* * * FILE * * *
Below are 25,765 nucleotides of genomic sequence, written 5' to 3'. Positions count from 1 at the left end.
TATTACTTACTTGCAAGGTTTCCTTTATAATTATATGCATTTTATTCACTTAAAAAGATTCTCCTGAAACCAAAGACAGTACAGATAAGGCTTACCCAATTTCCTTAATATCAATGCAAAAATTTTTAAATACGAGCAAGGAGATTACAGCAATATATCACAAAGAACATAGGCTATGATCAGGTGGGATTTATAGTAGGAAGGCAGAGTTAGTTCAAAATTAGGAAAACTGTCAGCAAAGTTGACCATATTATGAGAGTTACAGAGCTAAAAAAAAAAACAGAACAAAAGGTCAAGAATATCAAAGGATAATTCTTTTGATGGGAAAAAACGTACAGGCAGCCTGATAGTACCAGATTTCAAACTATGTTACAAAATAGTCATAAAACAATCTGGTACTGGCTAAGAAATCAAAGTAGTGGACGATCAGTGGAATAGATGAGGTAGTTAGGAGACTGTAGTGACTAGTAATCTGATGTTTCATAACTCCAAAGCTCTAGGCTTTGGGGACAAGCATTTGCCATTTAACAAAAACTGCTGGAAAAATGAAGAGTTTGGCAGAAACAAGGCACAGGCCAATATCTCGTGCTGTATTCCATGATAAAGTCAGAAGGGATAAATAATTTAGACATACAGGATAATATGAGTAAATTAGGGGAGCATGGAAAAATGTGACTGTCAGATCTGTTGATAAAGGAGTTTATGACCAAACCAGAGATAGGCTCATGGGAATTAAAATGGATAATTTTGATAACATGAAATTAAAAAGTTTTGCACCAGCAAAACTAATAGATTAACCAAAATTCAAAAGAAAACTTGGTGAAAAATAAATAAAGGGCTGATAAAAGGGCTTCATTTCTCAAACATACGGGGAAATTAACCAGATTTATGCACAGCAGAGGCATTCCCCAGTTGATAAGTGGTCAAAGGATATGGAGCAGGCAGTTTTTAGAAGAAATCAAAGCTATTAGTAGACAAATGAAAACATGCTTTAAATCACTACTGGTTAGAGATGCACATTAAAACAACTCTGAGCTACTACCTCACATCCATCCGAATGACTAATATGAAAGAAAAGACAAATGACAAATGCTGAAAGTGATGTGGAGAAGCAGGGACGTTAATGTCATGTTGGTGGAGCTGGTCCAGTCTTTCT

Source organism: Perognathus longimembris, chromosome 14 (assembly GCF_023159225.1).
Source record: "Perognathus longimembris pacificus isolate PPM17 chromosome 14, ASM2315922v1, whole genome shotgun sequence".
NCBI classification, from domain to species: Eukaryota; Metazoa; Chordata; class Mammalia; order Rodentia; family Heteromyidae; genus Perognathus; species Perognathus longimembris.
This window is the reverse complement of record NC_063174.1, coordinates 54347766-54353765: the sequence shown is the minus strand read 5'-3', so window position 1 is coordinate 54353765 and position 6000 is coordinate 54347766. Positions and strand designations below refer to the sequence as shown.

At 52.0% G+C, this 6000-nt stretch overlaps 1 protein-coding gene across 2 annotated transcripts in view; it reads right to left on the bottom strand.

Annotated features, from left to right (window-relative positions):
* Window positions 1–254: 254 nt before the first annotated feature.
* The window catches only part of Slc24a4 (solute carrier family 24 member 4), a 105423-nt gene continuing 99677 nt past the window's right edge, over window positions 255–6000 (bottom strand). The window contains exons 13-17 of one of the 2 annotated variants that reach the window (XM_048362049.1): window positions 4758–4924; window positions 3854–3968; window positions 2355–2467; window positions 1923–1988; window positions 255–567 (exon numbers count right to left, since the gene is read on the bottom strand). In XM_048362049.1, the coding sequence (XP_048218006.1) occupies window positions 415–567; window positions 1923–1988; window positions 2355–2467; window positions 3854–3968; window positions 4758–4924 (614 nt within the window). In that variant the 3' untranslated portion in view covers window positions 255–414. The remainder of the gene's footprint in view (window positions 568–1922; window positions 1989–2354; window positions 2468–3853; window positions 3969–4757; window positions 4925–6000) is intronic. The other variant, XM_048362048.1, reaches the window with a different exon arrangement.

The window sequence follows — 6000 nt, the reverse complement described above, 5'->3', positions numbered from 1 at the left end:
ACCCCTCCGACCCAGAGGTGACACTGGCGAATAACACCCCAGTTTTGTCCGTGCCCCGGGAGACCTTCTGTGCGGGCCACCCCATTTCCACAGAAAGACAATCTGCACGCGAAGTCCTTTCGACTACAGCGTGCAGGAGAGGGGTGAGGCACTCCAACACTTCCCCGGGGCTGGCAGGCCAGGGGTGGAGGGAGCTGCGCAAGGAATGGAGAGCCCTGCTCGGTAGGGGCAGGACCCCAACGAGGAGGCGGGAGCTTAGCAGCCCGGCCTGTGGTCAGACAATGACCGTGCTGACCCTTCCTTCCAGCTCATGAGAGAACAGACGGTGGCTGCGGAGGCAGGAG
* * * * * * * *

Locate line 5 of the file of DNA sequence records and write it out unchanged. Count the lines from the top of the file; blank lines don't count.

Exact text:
NCBI classification, from domain to species: Eukaryota; Metazoa; Chordata; class Mammalia; order Rodentia; family Heteromyidae; genus Perognathus; species Perognathus longimembris.